The guide dog headquarters has been shaken after two young dogs were quarantined after testing positive for an incurable disease which can be passed to humans, The Telegraph can reveal.
The young male animals were screened for the bacteria Brucella canis earlier this year and were found to be positive. The animals have been separated from other dogs and are being handled only by veterinarians in hazmat suits, despite concerns that the tests were false positives.
They are believed to be the first guide dogs to test positive for the disease. There is no cure for dogs and it can also infect humans. Humans can be treated with strong antibiotics, but many veterinarians refuse to see infected animals because of the risk of contracting the disease.
The government advises owners that the only way to ensure no transmission to other dogs or people is to euthanize infected dogs.
B. canis is spread through contact with bodily fluids. However, saliva and urine contain low levels of the bacteria, and the main risk comes from exposure to reproductive fluids, during birthing or spaying.
Influx of imported dogs
An increase in cases of Brucella canis in recent years is the result of the importation of pet dogs with the disease flooding the UK market. Most infected imported dogs come from Romania, according to official data.
Experts fear that the influx of infected imported dogs could allow the canine disease to spread undetected.
Guide Dogs implemented its first Brucella testing program in the spring to “build a ring of steel around our dogs” and ensure that all those used for breeding were clean.
Albus and Spencer, an 18-month-old black Labrador and an almost three-year-old golden retriever, respectively, were two of 80 potential stallions to be tested and the only ones to get a positive result.
Both animals were at the charity’s Leamington Spa headquarters when they tested positive. This is where the first training of guide dogs takes place, as well as much of the veterinary care, research and breeding.
“Once that was diagnosed, they went into isolation,” Dr Tim Davies, lead veterinarian at Guide Dogs, told the Telegraph.
“We have now moved them to a specific facility that we have in Reading, which gives them more space – they have better grass tracks that they can use, for example.
“Part of the reason is that it’s better in terms of space; the second part is that, in the very unlikely event that they have the disease, the last place on earth we would want these dogs is around our breeding stock.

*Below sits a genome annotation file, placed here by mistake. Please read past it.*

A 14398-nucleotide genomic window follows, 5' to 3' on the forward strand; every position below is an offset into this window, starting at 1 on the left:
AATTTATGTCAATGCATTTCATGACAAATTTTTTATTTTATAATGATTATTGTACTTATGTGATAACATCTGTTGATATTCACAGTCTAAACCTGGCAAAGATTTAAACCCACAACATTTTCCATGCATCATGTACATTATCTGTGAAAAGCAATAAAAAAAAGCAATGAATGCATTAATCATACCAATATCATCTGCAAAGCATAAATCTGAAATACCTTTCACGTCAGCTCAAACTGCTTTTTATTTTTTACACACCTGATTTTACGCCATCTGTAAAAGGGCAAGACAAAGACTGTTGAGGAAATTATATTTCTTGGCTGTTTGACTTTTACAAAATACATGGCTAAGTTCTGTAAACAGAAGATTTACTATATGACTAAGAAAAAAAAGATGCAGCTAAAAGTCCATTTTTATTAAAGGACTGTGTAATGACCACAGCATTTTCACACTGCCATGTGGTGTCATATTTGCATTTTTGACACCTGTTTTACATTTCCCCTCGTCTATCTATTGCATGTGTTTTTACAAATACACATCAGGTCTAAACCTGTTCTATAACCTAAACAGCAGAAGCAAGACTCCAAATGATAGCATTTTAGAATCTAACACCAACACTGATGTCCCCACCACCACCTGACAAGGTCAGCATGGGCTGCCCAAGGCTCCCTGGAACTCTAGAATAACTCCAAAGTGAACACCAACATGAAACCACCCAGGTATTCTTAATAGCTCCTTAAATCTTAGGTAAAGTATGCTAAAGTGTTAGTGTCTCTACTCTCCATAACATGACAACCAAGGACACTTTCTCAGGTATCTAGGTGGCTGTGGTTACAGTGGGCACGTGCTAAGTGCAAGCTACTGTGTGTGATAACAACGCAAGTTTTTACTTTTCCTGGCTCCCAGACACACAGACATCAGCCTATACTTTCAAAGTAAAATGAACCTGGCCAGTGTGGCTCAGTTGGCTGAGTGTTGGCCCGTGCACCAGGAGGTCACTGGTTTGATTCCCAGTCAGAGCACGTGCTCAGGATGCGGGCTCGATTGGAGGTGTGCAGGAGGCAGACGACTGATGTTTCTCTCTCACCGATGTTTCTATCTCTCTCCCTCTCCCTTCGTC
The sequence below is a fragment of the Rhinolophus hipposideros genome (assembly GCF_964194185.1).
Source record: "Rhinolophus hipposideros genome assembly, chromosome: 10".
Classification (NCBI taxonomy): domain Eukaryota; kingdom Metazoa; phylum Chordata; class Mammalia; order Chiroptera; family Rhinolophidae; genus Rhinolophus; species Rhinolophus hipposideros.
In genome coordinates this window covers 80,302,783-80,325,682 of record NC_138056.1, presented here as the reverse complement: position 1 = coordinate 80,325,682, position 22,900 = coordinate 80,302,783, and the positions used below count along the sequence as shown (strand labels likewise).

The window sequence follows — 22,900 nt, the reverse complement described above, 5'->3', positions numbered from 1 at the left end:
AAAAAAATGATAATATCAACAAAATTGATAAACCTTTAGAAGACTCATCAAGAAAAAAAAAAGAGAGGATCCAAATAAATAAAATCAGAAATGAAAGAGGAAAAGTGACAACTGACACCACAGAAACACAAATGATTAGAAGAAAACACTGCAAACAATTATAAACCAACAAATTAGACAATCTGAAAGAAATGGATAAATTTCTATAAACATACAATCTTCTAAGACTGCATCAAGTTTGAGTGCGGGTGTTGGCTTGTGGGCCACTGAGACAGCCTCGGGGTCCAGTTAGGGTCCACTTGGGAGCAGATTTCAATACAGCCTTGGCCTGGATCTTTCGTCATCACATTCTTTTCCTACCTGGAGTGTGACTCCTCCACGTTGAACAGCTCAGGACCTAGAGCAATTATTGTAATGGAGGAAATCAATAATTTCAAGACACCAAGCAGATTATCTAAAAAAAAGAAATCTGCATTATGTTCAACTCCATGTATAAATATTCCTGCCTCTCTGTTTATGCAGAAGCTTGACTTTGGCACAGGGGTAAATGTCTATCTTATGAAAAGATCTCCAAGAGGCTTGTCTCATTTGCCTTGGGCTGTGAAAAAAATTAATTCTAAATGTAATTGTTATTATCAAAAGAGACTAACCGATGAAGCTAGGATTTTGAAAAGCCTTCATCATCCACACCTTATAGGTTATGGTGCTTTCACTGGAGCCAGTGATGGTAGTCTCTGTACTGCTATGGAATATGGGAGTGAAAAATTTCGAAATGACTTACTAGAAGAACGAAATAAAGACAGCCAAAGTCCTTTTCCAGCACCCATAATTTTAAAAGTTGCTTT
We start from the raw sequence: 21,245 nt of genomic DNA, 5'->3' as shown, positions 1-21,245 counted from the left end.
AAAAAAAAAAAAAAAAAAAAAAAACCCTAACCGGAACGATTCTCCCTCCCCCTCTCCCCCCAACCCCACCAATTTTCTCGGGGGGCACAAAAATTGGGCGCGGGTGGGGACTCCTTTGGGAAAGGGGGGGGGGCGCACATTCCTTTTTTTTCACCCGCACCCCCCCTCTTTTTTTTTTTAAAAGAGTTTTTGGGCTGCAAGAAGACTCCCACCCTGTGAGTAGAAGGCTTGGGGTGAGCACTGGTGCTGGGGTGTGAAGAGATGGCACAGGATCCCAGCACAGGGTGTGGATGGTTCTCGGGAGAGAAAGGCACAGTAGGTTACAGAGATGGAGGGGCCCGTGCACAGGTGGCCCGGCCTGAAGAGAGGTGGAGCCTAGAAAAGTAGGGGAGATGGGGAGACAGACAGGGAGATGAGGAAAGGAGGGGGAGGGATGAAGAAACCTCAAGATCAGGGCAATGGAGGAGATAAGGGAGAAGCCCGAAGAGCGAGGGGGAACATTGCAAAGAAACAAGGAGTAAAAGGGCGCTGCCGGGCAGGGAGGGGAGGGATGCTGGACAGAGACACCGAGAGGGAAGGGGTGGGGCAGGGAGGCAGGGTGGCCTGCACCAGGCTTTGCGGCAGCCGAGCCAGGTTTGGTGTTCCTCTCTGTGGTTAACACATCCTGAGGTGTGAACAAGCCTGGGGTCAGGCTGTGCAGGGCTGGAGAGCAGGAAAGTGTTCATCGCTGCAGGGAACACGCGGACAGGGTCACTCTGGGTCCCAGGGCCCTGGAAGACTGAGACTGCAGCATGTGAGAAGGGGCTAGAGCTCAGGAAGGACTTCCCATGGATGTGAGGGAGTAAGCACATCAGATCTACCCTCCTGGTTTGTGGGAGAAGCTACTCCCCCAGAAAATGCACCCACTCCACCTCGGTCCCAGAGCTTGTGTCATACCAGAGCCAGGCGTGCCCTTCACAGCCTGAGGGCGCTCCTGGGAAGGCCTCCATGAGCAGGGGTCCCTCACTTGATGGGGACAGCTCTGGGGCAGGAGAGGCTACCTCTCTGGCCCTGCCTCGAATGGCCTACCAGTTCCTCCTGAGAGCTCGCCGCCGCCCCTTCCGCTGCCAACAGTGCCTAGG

“They were cared for at Leamington Spa in a biosecure way, shall we say, so that people are equipped when looking after them.
“At Reading, staff will wear overtrousers, wellies and anorak-style clothing. At the National Center (in Leamington Spa) they used hazmat suits.
De facto lock
The dogs have so far spent four months in de facto confinement and cut off from other animals. Access to the site was limited and the dogs separated when the first positive results arrived.
Experienced vets will sterilize dogs at the specialist facility in Reading to prevent them from passing on any infections they may have. Brucella canis causes infertility in dogs and manifests as underweight puppies, stillbirths and a high puppy mortality rate. There is no sign the guide dog herd is infected, Dr Davies said.
“Neutering actually poses a high risk to our veterinarians because that’s where Brucella is most concentrated. But our veterinarians understand the situation and are happy to do it. I told them if you don’t want to do it, I’ll do it myself,” Dr Davies said.
Brucella canis tests are not perfect, he said, because they have a specificity of about 98 percent, meaning that if 100 perfectly healthy animals are tested, two dogs will be falsely reported as positive . He thinks that’s probably the case for Albus and Spencer.
The dogs fall into the “negligible risk” category, he explained, because they had no symptoms, no exposure to imported dogs and only a weak positive laboratory result.
Dr Davies believes the positive result is likely because the test identifies proteins in the blood that resemble B. canis antibodies and therefore produce a false positive result.
The long-term fate of the dogs remains up in the air. Dr Davies believes they are not infected, but the test result came back positive, although it is not entirely reliable.
Guide dogs are reportedly working on a radical plan to get Albus and Spencer adopted by distant foster families and out of the quarantine and purgatory state caused by unreliable testing and “vague” government guidelines, according to Dr. Davies.
The guidelines are expected to be updated next week and advocates are calling for clearer recommendations on what steps to take if a dog tests positive, with current guidelines accused of being too vague.
Brucella canis infection in humans is rare, treatable, and not fatal. Clinical symptoms vary widely but include fever, chills, malaise, swollen spleen, and enlarged lymph nodes.
Children, immunocompromised people such as HIV patients and pregnant women may be at greater risk.
Albus and Spencer’s long-term fate remains uncertain, but Guide Dogs hatches a plan to get them out of purgatory and back to some semblance of normality – codenamed “Scottish Island Foster Care Scenario.”
Albus is an 18-month-old black Labrador and is described as “the happiest dog with a beautiful temperament” by his caregivers.